Here is another very well reasoned editorial from our friends at the Clarion Ledger in Jackson:
Insurance: Katrina demonstrates need for bill
Fourth District U.S. Rep. Gene Taylor says he will fight again in 2008 for a bill to add wind coverage to federal flood insurance for protection from another hurricane like Katrina.
But, if so, he’s going to have to find an ally in the Senate.
The House bill, which Taylor co-sponsored, with the support of House Speaker Nancy Pelosi, D-Calif., added wind coverage to the National Flood Insurance Program. But the wind coverage provision was not included in a bill the Senate Banking Committee approved, The Associated Press reported. Sen. David Vitter, R-La., has blocked a vote by the full Senate because optional wind coverage and higher coverage limits were not included.
The Senate bill was sponsored by Banking Committee Chairman Chris Dodd, D-Conn., and Richard Shelby, R-Ala. Taylor said he can understand Dodd’s objections because of the insurance interests headquartered in his state. “Shelby is the one I keep scratching my head over,” he said, because of his constituents in coastal Alabama.
Republican Mississippi Sen. Thad Cochran supports the multiple-perils bill. He should lobby his colleagues for it. Democratic Sen. Hillary Rodham Clinton had introduced a similar bill in the Senate.
Taylor’s bill had already been massaged by the House to meet potential objections. Pelosi led a 13-member congressional fact-finding mission to the Coast in August. Listening to victims at a town hall meeting in Bay St. Louis, she pledged to help, but even she acknowledged: “We’re up against a mighty force (lobbying efforts of the insurance industry).”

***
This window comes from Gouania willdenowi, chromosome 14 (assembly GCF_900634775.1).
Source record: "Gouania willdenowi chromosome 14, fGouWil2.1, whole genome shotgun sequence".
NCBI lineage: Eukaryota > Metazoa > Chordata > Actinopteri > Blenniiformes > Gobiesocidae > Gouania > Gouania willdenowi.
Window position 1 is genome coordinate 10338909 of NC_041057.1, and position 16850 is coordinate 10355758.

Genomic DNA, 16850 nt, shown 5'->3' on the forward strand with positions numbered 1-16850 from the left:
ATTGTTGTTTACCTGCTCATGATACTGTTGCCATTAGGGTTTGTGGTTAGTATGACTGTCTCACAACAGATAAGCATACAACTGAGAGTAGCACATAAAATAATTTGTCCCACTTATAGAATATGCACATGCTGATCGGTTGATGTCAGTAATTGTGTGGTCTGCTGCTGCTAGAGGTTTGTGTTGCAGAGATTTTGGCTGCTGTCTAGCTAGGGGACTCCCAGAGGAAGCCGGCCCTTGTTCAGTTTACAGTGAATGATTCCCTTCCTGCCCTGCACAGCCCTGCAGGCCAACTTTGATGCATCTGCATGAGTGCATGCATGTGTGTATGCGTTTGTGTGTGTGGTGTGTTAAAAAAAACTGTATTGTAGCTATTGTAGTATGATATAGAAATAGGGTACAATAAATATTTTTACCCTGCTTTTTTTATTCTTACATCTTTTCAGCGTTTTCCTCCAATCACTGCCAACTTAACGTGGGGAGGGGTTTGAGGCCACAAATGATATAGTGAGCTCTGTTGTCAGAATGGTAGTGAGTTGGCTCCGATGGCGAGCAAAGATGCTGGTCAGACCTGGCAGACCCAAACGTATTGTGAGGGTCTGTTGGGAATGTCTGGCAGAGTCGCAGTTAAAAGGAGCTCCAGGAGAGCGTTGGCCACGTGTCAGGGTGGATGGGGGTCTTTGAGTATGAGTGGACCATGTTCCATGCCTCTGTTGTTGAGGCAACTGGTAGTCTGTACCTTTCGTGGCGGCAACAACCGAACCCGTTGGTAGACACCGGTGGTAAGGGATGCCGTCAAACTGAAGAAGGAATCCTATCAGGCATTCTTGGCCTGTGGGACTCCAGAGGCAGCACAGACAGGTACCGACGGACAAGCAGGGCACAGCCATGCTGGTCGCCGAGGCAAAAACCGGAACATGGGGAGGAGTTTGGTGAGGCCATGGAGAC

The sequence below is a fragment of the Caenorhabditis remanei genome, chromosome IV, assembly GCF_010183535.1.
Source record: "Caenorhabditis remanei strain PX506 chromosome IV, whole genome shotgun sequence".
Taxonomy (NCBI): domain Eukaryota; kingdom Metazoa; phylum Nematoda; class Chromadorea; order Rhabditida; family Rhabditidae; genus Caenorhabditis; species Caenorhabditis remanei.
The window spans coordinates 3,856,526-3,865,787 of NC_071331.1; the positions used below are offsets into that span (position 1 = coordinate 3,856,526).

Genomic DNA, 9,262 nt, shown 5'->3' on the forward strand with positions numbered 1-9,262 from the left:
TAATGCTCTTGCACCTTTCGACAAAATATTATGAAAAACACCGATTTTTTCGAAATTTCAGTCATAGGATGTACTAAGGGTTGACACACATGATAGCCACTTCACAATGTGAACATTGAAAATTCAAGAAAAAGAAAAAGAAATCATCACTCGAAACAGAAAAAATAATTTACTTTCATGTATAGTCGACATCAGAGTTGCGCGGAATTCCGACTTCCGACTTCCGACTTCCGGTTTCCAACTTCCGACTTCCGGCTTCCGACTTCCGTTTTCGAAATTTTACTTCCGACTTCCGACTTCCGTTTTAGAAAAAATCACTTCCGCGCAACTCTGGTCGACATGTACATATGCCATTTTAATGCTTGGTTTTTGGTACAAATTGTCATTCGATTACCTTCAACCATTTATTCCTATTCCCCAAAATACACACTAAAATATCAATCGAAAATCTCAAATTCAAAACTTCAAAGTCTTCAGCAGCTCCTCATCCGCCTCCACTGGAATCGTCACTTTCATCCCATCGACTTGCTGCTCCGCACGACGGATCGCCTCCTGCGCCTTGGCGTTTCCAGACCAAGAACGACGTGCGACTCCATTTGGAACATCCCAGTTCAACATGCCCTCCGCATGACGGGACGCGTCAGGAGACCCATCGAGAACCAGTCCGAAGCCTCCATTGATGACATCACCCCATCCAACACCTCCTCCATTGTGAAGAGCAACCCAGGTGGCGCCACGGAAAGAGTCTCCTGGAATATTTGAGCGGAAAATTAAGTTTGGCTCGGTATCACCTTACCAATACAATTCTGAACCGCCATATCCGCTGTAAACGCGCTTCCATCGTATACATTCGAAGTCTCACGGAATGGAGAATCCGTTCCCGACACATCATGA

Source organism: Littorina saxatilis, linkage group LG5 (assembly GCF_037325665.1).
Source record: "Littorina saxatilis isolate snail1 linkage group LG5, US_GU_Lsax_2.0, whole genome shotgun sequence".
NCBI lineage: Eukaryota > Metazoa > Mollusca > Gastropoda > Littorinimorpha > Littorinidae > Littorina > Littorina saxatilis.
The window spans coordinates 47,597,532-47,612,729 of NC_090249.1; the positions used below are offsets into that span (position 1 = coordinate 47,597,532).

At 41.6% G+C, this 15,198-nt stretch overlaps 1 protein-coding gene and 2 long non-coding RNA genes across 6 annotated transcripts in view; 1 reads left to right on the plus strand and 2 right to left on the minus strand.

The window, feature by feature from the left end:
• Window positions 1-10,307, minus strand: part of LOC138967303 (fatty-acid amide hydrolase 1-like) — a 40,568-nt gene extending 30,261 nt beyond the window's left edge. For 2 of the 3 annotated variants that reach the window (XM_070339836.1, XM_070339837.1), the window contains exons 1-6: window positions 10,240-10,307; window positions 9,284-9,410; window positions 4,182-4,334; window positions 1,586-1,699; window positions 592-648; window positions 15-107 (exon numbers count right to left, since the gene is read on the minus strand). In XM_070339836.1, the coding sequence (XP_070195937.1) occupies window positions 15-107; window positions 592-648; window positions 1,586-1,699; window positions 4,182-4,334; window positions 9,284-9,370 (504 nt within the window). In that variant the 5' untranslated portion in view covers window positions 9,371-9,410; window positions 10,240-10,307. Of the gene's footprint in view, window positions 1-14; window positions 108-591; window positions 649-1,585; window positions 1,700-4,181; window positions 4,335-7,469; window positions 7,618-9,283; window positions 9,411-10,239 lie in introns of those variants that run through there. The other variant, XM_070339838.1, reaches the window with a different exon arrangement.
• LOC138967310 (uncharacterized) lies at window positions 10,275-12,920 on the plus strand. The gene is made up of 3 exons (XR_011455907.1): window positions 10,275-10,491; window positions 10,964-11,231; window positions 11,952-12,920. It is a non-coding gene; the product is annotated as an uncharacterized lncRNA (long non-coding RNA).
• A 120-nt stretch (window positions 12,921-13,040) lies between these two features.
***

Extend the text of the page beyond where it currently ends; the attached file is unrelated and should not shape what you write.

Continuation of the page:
Pelosi helped push Taylor’s “multi-peril” Flood Insurance Reform and Modernization Act of 2007 through the Financial Services Committee in July, and it went to the Senate with full House backing as HR3121. It would allow flood insurance policyholders to purchase wind insurance or as a stand-alone policy, and increases limits.
Catastrophic insurance for hurricanes remains a need for U.S. coastal areas nationwide, so it could – and should – be resurrected. Mississippi is not alone in facing higher insurance premiums, if it’s available.
As has been noted in www.clarionledger.com/forums under “Katrina-related issues,” home insurance rates are skyrocketing in all the nation’s coastal areas. The experience with Katrina on the Coast, still waiting for insurance and government promised relief, is evidence for HR3121.
As one reader wrote: “My husband and I chose to stay here, even though we lost everything we owned, because of his business. It cost everything we had and then some to build a new home, miles away from the water and insurance was still astronomical. But … if we waited for progress to be made down here, we would be dead.”
HR3121 should not be allowed to die. The very life of the Coast could be at stake.